Has your son read Overnight Father?
I’m trying to keep it out of his hands for a while because it goes into depth about everything that happened. Right now he’s still pretty young and I don’t want to change his perception of his other family members that are discussed in the book and things like that. I really feel like I didn’t say anything bad about anybody, I just shared the facts, and it’s up to the reader to determine the facts and the type of people I dealt with.
Have you faced any backlash from other sides of the family or people involved in the story?
Oh, yes, I have. Unfortunately, I have, but that goes with the territory. I’m sharing my truth, and my truth doesn’t necessarily paint everybody in a good light. That’s just the territory of writing a book and being an author. I wasn’t aware of this before I wrote the book, but I tried to cushion the blow for someone people, family members, by reaching out to them, like, ‘Hey, this is what I’m doing. This is what I’m writing about. This is how it involves you. How do you feel about it?’ I got a lot of support, but after the book came out, some people weren’t so accepting of it, which is okay, because, as I said, I’m sharing my truth. I went to great lengths to spare the reputations of some of the actual characters I spoke about in the book. I just hope that over time they can see that the book is actually the PG-13 version of the true story, right? It is still really impactful and controversial, even though it was also watered down, which is crazy.
It’s intense from the first chapter to the very end, but it’s the way you put it together that is very thoughtful. You have a timeline that matches up with each chapter, whether it’s a text or a letter that your son wrote and showed his teacher, and then his teacher shared it with you to bridge that gap that was missing, it really changed the future. Do you keep in touch with any of his teachers that helped you communicate with your son when his mother wasn’t allowing it?
Yes, absolutely. We have a great relationship. We still talk to each other, to this day, and a lot of the characters that are actually in the book, are showing a lot of support in the purchase of the book, and are actually are helping me promote it, organically, as the story was just so powerful. I’m very appreciative for not only how they helped me throughout my journey, but the continued support that I’m getting now. It’s just crazy to me. So I’m very thankful, and we do have a good relationship still to this day.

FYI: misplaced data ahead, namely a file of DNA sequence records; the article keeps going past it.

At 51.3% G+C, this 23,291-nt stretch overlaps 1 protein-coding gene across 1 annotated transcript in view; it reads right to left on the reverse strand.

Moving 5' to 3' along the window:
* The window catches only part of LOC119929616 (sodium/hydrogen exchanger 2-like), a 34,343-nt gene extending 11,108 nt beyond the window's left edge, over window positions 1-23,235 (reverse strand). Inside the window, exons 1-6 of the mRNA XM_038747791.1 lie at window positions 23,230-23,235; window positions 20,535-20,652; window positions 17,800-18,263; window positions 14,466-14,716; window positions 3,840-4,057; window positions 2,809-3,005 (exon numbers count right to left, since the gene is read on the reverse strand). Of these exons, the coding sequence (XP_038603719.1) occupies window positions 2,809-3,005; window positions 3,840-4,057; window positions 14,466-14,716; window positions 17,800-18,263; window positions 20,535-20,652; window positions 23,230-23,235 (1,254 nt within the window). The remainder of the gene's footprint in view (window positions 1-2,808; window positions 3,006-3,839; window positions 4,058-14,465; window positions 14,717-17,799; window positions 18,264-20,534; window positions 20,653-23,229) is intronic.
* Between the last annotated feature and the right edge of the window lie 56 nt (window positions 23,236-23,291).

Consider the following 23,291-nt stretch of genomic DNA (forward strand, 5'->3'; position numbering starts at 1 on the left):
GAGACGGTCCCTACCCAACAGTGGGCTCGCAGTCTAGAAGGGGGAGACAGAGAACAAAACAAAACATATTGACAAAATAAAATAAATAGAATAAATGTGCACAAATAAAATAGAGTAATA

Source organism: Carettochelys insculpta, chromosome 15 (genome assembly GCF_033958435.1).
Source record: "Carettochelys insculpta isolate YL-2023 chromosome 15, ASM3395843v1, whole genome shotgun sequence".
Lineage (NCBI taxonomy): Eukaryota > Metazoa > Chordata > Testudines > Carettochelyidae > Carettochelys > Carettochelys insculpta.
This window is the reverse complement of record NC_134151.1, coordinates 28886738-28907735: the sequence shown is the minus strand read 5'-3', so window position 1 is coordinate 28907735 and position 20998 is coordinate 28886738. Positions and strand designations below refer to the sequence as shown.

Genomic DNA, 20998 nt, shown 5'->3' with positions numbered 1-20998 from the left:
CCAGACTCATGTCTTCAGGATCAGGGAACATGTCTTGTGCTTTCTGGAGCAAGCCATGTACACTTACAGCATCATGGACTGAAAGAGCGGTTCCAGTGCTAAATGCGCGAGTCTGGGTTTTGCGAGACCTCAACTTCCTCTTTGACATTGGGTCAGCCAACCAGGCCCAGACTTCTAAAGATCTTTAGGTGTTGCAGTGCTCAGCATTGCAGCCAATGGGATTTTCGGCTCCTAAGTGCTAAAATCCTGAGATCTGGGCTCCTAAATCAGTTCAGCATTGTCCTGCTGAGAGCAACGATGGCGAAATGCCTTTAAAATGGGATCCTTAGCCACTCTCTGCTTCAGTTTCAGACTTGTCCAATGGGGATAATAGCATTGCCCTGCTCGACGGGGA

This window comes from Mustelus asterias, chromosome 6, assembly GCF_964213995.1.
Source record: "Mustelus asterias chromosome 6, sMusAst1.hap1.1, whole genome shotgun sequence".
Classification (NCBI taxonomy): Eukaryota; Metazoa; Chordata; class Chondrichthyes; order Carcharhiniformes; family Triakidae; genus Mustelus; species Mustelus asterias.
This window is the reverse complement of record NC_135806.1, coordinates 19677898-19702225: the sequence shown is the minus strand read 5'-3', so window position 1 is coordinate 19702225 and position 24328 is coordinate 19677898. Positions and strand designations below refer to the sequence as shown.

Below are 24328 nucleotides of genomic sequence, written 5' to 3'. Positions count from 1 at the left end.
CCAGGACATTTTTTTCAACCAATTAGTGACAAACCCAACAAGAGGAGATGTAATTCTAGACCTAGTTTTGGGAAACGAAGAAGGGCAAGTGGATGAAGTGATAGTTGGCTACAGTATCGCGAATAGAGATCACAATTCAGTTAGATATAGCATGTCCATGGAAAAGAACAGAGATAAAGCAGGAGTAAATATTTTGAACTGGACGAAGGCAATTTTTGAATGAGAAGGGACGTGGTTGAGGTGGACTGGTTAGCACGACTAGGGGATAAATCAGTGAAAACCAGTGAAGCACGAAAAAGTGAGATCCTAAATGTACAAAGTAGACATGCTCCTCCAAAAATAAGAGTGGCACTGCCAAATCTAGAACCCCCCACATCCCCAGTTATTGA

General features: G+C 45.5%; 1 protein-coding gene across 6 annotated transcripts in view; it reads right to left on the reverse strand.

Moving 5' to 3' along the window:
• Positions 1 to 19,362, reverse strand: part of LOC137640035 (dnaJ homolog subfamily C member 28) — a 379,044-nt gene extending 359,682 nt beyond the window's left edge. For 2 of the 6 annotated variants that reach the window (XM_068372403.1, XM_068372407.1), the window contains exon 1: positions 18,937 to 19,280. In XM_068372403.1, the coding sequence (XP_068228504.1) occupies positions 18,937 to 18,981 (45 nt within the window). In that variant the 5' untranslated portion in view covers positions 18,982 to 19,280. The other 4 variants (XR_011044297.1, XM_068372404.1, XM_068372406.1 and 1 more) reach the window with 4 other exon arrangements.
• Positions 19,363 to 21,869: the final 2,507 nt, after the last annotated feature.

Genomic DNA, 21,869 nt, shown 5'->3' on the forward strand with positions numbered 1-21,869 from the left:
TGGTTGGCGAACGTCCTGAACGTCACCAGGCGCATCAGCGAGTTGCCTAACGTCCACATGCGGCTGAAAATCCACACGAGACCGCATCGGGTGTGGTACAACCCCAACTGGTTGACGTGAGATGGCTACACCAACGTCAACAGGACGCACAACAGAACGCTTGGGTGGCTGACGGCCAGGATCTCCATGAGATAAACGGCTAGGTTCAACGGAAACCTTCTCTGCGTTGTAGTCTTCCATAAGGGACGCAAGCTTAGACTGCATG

That’s beautiful. That’s so great because that’s also setting the precedent. Another example for not only your son, but now your other children, that they can build these great relationships with teachers, and that not every adult is scary. Where can people find your book?
My book is on Amazon and it’s also available on my website, www.NicholasJWedlow.com. If you want an autographed copy, you can go to my website, and I will autograph it and package it up and ship it off to you.
That’s amazing. So I do have to ask, does the J in your name really stand for “Juice”?
No, actually, my middle name is Jerrod. So that’s what the J stands for, but if you get a chance to read the “More About The Author” section in the book, it explains how “Juice” got here. It’s applicable to the story, so I felt like people deserve to know why I’m called Juice.
The amount of things that happened throughout this journey are insane, so everybody really needs to check out Overnight Father. Thank you so much for joining me today, I really appreciated talking to you. Let’s catch up again down the road because this is an ongoing story.
The story is definitely not over yet. There may be a sequel coming out soon.
Absolutely. How can our readers find you on Instagram? I know that you share a lot of your different content that way as well.
Yes, so on Instagram and Facebook, I am @NicholasJWedlow.
Originally from Edison, New Jersey, Taylor won the 2005 “Middlesex County Caring Award”, and hasn’t stopped caring since. When she is not writing or hosting More to the Story, Taylor can be found chasing her two mutts around Athens, Ohio where she currently resides with her husband. Moving to Appalachia has made a huge impact on her life, and she can’t wait to share some of her stories, laughs, and (mis)adventures with you!